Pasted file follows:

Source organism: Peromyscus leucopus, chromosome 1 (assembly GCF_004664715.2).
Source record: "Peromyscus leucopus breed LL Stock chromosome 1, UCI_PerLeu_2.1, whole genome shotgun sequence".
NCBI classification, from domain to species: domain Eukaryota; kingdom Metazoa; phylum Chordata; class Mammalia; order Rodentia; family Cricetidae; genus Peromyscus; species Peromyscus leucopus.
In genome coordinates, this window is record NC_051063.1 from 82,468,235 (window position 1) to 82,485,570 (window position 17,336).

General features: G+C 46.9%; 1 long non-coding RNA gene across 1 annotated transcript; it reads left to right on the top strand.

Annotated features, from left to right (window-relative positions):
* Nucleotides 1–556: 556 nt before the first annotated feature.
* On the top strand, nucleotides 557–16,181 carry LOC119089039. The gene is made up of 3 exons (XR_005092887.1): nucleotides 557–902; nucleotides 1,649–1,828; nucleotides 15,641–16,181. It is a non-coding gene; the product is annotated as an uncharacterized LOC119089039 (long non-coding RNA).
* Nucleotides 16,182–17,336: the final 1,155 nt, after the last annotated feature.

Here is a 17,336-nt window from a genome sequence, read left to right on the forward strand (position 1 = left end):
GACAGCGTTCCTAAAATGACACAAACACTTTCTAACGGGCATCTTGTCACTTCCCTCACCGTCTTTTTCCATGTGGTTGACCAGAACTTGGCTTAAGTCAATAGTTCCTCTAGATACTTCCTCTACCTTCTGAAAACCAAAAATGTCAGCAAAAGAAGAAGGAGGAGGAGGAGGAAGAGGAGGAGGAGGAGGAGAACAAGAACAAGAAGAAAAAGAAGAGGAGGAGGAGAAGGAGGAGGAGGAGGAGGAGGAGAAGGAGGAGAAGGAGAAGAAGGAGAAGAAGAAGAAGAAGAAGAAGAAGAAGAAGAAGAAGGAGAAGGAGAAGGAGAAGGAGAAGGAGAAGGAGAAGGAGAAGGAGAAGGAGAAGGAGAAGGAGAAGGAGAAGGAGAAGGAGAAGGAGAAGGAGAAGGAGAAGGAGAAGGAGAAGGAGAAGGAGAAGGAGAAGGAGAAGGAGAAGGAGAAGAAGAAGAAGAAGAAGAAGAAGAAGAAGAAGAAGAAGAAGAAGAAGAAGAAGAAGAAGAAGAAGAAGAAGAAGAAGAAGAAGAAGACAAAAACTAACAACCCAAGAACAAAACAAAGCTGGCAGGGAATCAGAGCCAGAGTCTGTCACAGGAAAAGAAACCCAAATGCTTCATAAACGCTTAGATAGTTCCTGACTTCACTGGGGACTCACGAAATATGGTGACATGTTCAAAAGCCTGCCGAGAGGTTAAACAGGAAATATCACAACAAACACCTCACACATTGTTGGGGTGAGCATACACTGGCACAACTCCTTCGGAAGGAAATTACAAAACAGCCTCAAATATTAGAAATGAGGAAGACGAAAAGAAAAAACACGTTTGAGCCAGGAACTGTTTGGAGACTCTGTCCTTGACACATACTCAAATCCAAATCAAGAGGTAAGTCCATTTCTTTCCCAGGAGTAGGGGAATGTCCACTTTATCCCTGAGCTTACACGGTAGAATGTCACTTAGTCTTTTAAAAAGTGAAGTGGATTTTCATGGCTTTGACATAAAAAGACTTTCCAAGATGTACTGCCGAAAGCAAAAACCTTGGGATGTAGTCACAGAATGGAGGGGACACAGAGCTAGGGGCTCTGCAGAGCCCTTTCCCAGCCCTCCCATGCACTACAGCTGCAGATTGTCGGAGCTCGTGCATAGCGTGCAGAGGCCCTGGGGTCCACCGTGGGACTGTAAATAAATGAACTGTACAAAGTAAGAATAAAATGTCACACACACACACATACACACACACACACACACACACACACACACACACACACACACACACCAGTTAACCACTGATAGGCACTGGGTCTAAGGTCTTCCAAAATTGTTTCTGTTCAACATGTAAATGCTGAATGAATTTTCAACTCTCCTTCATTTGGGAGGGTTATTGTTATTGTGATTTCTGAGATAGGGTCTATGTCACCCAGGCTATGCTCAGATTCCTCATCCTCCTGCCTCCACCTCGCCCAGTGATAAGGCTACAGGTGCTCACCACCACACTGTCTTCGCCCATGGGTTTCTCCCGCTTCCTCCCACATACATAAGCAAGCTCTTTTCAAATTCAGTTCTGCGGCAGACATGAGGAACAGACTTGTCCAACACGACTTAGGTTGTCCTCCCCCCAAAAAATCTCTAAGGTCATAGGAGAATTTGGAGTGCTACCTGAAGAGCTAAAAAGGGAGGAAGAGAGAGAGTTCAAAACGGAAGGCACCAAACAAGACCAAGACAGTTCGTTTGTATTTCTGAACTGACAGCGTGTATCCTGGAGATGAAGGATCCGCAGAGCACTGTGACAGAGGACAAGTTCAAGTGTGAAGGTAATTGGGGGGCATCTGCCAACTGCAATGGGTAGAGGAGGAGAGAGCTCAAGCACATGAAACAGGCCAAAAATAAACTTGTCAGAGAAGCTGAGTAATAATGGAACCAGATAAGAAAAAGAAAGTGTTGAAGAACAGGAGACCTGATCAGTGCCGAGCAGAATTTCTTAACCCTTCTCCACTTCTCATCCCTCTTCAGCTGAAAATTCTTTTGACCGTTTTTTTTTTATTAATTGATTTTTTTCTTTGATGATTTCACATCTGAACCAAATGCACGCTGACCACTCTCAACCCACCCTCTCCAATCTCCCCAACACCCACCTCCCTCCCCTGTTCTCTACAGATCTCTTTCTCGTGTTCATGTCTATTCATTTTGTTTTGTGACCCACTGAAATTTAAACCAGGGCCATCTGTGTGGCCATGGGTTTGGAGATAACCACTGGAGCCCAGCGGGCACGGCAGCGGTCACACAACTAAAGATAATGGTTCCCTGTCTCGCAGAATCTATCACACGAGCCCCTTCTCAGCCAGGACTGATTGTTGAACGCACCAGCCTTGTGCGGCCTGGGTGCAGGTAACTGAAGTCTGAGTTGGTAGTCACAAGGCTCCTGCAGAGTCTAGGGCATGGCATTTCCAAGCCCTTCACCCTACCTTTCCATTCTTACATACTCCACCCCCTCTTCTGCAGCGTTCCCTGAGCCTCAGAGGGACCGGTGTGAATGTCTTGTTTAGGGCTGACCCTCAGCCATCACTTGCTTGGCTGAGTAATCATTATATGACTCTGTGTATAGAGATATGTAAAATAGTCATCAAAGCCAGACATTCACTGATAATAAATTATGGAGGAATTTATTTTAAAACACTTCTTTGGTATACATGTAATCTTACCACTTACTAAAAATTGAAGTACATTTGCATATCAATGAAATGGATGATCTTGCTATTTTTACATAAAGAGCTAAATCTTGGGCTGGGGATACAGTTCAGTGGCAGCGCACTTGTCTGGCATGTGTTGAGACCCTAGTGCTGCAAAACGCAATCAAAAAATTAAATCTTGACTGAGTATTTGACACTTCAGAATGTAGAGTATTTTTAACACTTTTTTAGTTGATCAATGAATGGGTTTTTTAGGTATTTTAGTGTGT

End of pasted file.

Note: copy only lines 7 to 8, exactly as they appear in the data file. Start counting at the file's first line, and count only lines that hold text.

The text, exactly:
* Nucleotides 1–556: 556 nt before the first annotated feature.
* On the top strand, nucleotides 557–16,181 carry LOC119089039. The gene is made up of 3 exons (XR_005092887.1): nucleotides 557–902; nucleotides 1,649–1,828; nucleotides 15,641–16,181. It is a non-coding gene; the product is annotated as an uncharacterized LOC119089039 (long non-coding RNA).